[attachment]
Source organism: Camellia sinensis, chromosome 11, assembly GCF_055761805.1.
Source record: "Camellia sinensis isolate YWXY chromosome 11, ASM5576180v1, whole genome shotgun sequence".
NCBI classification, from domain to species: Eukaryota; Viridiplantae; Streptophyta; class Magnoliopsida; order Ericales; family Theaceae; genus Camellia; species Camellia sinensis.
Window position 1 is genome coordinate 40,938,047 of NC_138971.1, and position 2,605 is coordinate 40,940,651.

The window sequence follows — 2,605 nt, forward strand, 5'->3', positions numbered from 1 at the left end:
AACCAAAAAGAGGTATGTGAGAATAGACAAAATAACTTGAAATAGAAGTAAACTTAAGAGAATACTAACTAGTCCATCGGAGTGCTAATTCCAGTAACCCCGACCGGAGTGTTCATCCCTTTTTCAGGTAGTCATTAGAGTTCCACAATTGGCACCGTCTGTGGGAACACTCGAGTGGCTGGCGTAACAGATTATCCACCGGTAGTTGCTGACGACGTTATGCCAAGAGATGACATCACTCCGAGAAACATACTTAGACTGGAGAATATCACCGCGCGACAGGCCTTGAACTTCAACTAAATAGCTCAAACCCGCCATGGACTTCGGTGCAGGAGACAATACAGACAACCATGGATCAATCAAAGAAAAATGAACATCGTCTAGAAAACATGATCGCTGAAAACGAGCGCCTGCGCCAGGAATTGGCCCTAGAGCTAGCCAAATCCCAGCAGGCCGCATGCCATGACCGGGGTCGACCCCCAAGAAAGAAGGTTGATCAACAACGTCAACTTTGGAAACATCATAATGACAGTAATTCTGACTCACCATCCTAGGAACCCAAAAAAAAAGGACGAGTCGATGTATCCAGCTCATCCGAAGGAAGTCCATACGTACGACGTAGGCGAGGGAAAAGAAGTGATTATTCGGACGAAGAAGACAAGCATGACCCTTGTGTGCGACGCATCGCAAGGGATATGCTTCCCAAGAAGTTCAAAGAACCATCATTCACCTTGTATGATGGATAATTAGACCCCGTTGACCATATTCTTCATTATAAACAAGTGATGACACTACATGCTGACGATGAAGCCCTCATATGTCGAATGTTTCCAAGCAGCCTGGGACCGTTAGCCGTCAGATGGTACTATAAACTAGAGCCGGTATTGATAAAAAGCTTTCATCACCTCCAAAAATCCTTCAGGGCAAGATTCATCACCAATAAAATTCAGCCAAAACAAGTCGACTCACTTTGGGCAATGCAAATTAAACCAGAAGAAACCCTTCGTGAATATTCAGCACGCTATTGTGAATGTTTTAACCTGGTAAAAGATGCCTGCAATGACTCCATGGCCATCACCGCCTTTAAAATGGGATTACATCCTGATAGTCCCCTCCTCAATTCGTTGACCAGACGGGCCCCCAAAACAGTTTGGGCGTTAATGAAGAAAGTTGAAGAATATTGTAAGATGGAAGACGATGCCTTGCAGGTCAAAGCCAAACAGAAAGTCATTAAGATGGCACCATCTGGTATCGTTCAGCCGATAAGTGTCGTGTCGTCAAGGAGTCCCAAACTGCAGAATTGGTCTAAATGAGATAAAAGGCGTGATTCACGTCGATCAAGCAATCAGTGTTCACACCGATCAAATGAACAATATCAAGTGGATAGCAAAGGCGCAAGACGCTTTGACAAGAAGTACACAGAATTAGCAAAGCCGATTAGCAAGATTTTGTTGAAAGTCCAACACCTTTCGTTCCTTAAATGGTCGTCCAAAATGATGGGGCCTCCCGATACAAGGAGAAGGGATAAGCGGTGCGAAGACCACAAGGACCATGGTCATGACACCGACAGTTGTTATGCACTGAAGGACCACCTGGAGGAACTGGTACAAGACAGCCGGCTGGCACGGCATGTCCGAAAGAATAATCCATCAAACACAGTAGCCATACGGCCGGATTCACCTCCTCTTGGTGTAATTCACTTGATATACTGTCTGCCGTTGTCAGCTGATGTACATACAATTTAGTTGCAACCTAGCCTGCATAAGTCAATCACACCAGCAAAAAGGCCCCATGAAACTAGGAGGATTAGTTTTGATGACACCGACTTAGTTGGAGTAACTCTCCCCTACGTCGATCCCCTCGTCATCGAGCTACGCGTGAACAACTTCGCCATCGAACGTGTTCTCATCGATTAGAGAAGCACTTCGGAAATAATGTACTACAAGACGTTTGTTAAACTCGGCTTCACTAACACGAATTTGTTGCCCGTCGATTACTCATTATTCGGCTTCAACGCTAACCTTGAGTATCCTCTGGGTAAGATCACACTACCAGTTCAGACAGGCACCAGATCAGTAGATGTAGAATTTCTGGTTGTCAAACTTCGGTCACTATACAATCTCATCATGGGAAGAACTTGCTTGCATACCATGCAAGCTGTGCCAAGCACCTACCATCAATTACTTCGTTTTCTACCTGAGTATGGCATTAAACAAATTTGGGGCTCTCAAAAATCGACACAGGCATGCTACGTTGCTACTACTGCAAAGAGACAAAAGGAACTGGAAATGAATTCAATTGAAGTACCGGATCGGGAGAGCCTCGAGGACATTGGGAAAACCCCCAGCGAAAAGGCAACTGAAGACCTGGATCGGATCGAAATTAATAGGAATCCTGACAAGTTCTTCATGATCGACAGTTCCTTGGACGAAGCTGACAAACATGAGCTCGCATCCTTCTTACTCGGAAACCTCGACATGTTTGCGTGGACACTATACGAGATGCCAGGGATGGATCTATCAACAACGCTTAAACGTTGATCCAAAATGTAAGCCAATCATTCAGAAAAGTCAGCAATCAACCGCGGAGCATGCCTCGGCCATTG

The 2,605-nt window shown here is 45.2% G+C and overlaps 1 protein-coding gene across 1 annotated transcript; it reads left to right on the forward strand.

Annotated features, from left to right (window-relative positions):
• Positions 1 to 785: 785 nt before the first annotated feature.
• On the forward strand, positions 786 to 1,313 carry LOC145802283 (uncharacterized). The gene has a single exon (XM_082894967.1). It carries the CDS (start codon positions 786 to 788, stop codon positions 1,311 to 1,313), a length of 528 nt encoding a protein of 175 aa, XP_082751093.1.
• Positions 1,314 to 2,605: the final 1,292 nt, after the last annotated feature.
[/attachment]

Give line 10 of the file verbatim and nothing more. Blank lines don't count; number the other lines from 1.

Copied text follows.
• On the forward strand, positions 786 to 1,313 carry LOC145802283 (uncharacterized). The gene has a single exon (XM_082894967.1). It carries the CDS (start codon positions 786 to 788, stop codon positions 1,311 to 1,313), a length of 528 nt encoding a protein of 175 aa, XP_082751093.1.